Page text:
Steelmaker Thyssenkrupp cutting 2021-2022 capex by Eur200 million

German steelmaker Thyssenkrupp said Aug. 11 that its 2021-2022 fiscal year capex, estimated at Eur1.4 billion, will be reduced by Eur200 million from the prior year’s level due to uncertainty.

In light of the increased uncertainties, and depending on business performance, further investments will be approved on a restrictive basis.

Focus of the investments at Steel Europe will be in conjunction with the Steel Strategy 20-30; investments for targeted growth initiatives will continue to be made in the other businesses

Thyssenkrupp’s ongoing strategic transformation is now focused on the expansion of production capacity in technology provider for submarines and ships Marine Systems and the fast development of hydrogen business Thyssenkrupp Nucera.

The acquisition by Marine Systems of ship manufacturer MW Werften Wismar and evaluation of a joint venture in the automotive business are going to be further steps in that transformation.

The agreement to acquire MV Werften Wismar that Thyssenkrupp signed in June is going to extend its strategic options to the construction of submarines and surface vessels.

A stock market listing remains the preferred choice for Thyssenkrupp Nucera, the order backlog of which has grown to Eur1.4 billion supported by the chlor-alkali new plant business and the award of a major hydrogen project in the Netherlands. A decision on the timing of a possible initial public offering will depend on the state of the capital markets.

In the automotive business, Thyssenkrupp is considering a possible joint venture with Japanese industrial group NSK. Also, the company is in talks with potential buyers for the Automation Engineering unit and has launched preparations for an M&A process for Springs & Stabilizers operation.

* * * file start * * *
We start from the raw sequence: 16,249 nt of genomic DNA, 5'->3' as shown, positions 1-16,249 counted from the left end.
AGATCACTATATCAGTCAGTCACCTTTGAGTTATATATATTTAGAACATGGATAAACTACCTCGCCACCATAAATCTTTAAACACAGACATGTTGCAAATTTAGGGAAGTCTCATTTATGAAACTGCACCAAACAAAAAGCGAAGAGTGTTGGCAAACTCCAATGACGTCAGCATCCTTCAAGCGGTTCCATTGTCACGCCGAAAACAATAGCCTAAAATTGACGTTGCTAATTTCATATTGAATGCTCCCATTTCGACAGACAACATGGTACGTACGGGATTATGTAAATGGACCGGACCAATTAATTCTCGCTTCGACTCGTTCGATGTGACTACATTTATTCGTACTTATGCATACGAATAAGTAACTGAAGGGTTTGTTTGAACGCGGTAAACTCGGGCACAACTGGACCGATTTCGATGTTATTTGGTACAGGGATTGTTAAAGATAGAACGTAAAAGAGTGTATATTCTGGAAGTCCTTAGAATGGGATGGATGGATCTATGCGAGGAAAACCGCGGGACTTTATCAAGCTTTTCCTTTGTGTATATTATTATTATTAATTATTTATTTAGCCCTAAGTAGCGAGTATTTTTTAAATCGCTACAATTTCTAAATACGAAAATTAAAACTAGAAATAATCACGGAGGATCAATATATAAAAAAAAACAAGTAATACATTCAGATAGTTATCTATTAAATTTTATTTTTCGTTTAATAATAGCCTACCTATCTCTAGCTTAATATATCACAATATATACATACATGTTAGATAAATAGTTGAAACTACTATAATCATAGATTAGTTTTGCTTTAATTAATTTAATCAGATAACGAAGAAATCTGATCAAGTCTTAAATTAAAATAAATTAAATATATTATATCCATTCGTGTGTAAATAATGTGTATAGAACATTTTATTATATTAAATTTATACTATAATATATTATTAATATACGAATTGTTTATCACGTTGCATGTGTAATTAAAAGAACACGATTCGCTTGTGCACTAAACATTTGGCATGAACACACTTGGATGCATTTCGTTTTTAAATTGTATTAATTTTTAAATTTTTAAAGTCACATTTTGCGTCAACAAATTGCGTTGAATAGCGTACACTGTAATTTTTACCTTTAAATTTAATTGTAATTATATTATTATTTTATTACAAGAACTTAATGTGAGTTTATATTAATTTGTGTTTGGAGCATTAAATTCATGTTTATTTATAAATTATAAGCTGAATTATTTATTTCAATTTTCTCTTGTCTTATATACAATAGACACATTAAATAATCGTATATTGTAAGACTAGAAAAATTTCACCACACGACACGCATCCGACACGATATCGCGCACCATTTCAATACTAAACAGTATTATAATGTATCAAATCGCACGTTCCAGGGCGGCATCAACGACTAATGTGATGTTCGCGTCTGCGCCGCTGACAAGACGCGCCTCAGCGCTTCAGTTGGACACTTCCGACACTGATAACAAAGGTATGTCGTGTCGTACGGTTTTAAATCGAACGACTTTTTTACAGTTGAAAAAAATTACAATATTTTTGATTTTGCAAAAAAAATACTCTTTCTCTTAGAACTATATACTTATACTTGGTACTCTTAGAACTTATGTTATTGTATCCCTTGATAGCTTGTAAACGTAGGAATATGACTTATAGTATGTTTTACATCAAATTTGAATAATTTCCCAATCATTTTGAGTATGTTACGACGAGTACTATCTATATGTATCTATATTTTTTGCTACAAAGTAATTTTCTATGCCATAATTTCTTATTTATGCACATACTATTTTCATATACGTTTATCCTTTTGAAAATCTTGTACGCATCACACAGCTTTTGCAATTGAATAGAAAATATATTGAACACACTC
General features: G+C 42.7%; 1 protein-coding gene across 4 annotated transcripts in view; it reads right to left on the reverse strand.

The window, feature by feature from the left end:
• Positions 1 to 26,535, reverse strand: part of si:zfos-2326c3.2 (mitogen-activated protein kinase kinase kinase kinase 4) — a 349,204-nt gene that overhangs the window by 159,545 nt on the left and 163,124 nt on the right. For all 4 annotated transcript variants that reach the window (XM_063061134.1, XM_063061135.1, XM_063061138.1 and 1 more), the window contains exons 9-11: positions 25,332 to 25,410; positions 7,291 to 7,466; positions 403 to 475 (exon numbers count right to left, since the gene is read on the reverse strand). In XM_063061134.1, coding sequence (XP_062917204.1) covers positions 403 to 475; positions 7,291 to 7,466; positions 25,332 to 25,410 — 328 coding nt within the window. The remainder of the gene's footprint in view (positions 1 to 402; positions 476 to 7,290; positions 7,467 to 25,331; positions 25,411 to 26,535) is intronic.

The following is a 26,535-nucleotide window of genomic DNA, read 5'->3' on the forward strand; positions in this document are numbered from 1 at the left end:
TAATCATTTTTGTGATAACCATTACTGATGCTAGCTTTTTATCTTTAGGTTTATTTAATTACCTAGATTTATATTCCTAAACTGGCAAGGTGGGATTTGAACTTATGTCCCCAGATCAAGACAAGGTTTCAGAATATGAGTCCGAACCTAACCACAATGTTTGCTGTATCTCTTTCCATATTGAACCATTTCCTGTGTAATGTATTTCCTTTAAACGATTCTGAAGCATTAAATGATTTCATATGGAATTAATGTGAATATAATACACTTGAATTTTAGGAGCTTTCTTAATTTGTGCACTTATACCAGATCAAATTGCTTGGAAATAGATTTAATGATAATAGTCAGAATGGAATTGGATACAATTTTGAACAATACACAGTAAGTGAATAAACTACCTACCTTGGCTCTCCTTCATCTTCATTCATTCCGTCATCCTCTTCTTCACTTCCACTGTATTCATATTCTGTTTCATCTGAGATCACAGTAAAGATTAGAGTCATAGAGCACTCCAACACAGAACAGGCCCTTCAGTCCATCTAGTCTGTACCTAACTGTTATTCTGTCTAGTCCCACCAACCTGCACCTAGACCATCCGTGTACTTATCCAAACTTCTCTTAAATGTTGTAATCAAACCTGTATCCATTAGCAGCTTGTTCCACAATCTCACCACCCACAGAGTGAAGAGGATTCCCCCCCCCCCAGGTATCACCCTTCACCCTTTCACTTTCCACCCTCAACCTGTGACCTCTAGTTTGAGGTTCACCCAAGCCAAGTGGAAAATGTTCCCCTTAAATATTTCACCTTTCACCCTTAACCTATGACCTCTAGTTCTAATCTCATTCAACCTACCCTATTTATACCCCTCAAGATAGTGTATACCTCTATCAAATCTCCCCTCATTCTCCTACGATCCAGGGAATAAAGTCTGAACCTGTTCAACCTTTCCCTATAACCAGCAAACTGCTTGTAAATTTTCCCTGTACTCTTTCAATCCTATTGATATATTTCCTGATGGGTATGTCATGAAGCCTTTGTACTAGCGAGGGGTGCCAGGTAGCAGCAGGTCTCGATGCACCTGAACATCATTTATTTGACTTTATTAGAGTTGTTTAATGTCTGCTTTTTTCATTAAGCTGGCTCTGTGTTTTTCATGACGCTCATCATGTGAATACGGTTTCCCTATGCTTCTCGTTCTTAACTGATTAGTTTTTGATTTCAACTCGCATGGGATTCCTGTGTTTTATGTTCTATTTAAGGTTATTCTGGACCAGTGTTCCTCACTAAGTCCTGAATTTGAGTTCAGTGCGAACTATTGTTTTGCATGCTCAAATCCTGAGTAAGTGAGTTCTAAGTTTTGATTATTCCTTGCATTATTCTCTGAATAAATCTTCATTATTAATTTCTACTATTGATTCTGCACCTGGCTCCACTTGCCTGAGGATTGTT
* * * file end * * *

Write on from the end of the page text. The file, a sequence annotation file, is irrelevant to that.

High steel prices helped Thyssenkrupp show good performance in the April-June quarter despite a difficult market and inflationary pressure.

Despite the persistent challenges caused by the war in Ukraine, the COVID-19 pandemic and the disruption of global supply chains, the company raised its April-June revenue by 26% to Eur11 billion.

Alongside the improvement in performance and efficiency, the main drivers of this were Materials Services and Steel Europe units.

Although Steel Europe was impacted by supply shortages and weaker demand from the automotive industry, strong steel prices offset the negatives.

Thyssenkrupp also noted higher demand from the wind energy sector, and its Automation Engineering operations benefited from higher demand in its battery and powertrain businesses.

By contrast, the ongoing supply chain problems and higher factor costs had a marked adverse impact on Automotive Technology and Industrial Components businesses of Thyssenkrupp.

Cost-cutting and efficiency measures, but mainly restructuring, which included the deconsolidation of the stainless steel and infrastructure businesses, and the closure of the heavy plate mill, curbed losses significantly in almost all businesses, although a substantial rise in material, energy and freight costs somewhat offset the full upside effect.

— Ekaterina Bouckley